“We want to be a resource, not a final destination for the animals,” Ortega said. “We would like to keep the animals out of the shelter, but we will always have them here. This is our job.






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The planks between the enclosures that house the cats can be reversed to create access to more space or to keep the spaces more confined depending on the needs of individual cats or groups of cats.




He noted that the center’s priority is to ensure public health and safety. But pet adoptions play a big part in Animal Resource Center programs, as well as pet education and help keep owners and pets together.

“We partner with other organizations to offer programs on pet care and how to deal with animals. Covid has made it more difficult to achieve, but we hope to do it again soon. “

The Animal Resource Center has a remote adoption center in a pop-up store at the Friendly Center in Greensboro. He partnered with All Pets Considered to sell merchandise there and make a profit from the sales.

The opportunities for volunteering and encouragement add to the success of the resource center / shelter.

“We don’t want animals here without interaction,” Ortega said. “Placement helps animals that are too young, sick or have behavioral problems that prevent them from adapting to a shelter situation. The placement can last from a few days to several months.

An Intake Coordinator has a pool of volunteers from whom to recruit help for current needs. Many resources are provided to them to help them within the framework of the foster care program.

“We are always looking for volunteers for different activities, from walks with the animals to providing other enrichments,” said Ortega.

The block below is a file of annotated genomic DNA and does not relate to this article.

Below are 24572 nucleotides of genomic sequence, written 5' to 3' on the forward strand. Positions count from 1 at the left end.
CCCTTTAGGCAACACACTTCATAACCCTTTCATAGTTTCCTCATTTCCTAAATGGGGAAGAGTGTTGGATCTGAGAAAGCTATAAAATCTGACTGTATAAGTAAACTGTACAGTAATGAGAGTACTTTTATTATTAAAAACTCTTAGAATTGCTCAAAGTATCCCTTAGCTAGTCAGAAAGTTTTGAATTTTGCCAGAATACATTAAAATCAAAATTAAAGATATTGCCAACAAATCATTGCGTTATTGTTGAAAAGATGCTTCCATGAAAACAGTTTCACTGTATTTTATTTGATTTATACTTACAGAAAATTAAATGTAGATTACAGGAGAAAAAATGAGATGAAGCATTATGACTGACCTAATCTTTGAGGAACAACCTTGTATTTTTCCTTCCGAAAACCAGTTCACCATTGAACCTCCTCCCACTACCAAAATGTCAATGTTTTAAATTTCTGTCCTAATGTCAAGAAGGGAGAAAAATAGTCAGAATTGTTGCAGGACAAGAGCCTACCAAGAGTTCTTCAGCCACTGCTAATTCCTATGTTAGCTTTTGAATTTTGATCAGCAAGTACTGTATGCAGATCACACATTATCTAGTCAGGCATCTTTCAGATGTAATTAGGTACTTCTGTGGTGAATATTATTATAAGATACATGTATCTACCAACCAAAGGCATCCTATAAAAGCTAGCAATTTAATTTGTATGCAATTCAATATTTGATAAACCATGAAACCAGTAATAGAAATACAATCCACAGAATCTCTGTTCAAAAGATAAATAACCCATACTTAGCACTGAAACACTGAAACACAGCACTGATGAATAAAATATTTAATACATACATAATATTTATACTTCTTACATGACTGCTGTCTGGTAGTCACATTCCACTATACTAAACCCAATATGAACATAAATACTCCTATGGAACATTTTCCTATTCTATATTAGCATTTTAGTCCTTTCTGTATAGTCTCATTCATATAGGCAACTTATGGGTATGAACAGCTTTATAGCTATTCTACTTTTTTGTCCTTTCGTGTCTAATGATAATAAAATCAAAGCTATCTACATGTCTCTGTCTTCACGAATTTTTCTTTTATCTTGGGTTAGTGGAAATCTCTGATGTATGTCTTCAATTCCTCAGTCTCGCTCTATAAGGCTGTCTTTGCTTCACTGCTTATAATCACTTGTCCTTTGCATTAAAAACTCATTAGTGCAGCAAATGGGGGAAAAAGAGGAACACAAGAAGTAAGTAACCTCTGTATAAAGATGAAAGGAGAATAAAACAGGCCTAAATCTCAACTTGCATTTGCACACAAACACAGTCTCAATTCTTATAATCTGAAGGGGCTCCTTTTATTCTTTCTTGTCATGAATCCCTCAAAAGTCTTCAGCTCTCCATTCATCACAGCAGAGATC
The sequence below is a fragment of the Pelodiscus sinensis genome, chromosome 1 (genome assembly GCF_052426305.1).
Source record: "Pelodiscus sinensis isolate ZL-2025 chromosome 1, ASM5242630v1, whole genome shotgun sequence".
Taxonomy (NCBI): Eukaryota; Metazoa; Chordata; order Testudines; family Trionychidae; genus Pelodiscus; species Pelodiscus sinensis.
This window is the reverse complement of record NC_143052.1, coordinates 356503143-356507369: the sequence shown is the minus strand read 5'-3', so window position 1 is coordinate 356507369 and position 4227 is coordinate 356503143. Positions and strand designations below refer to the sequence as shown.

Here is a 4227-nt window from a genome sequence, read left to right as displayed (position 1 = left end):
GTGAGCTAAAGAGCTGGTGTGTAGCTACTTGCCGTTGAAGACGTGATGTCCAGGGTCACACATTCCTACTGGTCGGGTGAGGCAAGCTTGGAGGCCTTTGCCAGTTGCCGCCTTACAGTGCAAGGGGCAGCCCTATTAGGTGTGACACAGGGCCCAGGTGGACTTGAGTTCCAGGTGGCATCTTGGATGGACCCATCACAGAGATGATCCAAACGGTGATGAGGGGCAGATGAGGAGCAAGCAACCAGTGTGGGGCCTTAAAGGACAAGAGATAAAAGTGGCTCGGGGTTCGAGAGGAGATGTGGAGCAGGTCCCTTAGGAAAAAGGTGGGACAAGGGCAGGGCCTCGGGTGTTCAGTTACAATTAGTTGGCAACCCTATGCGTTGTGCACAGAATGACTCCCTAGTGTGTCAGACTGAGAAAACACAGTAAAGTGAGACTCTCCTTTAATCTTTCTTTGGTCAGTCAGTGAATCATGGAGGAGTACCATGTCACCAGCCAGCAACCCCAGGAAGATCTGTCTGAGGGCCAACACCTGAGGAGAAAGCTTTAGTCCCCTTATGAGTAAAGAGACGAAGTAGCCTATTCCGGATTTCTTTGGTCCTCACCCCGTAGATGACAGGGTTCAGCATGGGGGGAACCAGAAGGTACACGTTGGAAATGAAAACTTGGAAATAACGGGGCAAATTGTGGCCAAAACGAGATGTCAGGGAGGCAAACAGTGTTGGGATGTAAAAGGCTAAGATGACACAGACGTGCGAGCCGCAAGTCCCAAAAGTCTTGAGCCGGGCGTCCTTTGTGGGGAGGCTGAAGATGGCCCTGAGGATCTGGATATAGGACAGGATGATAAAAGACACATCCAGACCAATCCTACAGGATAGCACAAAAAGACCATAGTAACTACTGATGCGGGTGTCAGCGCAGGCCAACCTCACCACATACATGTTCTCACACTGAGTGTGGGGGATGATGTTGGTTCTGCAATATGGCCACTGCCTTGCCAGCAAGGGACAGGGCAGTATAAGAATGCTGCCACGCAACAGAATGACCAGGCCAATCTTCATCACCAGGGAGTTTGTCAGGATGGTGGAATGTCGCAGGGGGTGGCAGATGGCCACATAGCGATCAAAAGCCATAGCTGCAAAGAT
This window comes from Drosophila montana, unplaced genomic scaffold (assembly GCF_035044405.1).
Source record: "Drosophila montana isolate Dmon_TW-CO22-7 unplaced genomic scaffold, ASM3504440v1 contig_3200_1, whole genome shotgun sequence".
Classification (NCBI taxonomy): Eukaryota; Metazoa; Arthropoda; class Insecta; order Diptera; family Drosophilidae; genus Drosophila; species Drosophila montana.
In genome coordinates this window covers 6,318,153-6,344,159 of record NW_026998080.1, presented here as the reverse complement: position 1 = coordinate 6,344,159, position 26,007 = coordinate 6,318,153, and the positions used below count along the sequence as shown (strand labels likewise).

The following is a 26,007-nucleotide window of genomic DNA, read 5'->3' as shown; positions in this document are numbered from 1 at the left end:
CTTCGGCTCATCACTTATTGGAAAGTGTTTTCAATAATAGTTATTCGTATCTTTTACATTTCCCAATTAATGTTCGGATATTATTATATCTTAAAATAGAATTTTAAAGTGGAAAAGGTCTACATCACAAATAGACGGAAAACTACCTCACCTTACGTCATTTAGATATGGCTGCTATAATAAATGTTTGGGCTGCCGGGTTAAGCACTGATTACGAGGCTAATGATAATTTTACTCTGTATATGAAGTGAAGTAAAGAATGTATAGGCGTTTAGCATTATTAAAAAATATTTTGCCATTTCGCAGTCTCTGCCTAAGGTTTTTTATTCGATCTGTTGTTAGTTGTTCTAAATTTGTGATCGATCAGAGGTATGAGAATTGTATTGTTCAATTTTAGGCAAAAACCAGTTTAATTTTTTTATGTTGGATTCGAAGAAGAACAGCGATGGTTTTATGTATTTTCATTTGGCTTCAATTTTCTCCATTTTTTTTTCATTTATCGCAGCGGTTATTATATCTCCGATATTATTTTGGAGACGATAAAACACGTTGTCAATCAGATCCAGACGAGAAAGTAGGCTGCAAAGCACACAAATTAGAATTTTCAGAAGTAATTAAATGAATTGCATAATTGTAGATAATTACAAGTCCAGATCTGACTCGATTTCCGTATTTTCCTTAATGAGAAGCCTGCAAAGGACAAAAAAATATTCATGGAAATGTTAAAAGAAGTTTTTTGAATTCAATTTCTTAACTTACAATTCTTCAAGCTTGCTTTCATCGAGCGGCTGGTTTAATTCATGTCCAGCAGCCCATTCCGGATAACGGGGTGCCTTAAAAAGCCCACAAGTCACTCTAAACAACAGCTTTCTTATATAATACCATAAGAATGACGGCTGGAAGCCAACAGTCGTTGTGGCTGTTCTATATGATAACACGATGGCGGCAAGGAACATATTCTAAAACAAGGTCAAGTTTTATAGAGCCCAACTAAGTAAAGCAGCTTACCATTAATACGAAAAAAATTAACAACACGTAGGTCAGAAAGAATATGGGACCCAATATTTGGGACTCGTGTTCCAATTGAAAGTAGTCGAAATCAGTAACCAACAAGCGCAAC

“We ask people for their time, their talent and their treasure,” he added with a smile. “We couldn’t do what we do without our volunteers. “

For more information, visit the Guilford County Animal Resource Center online and click on Guilford County Animal Services.


Items needed at the shelter

Individuals or groups often collect much-needed items to help with the care of animals housed at the Guilford County Animal Resource Center. Items currently required include:

• Dog Treats – Sweet, fragrant treats that are ideal for training and enrichment.

• New or lightly worn blankets or large towels.

• Unopened and unexpired dry or canned dog food.

• Unopened and unexpired cat and dog treats.

• New or slightly used harnesses, preferably for large dogs.

How to make a donation

You can drop off donation items at any time at the donation drop box in front of the Adoption Center at 980 Guilford College Road Greensboro, NC 27409.

If you have a large donation, a group donation, or would like to organize a fundraising campaign to benefit the shelter, contact [email protected]

Visit the Guilford County Animal Resource Center website and click on Guilford County Animal Services for other ways to donate and for a list of items the shelter is unable to accept.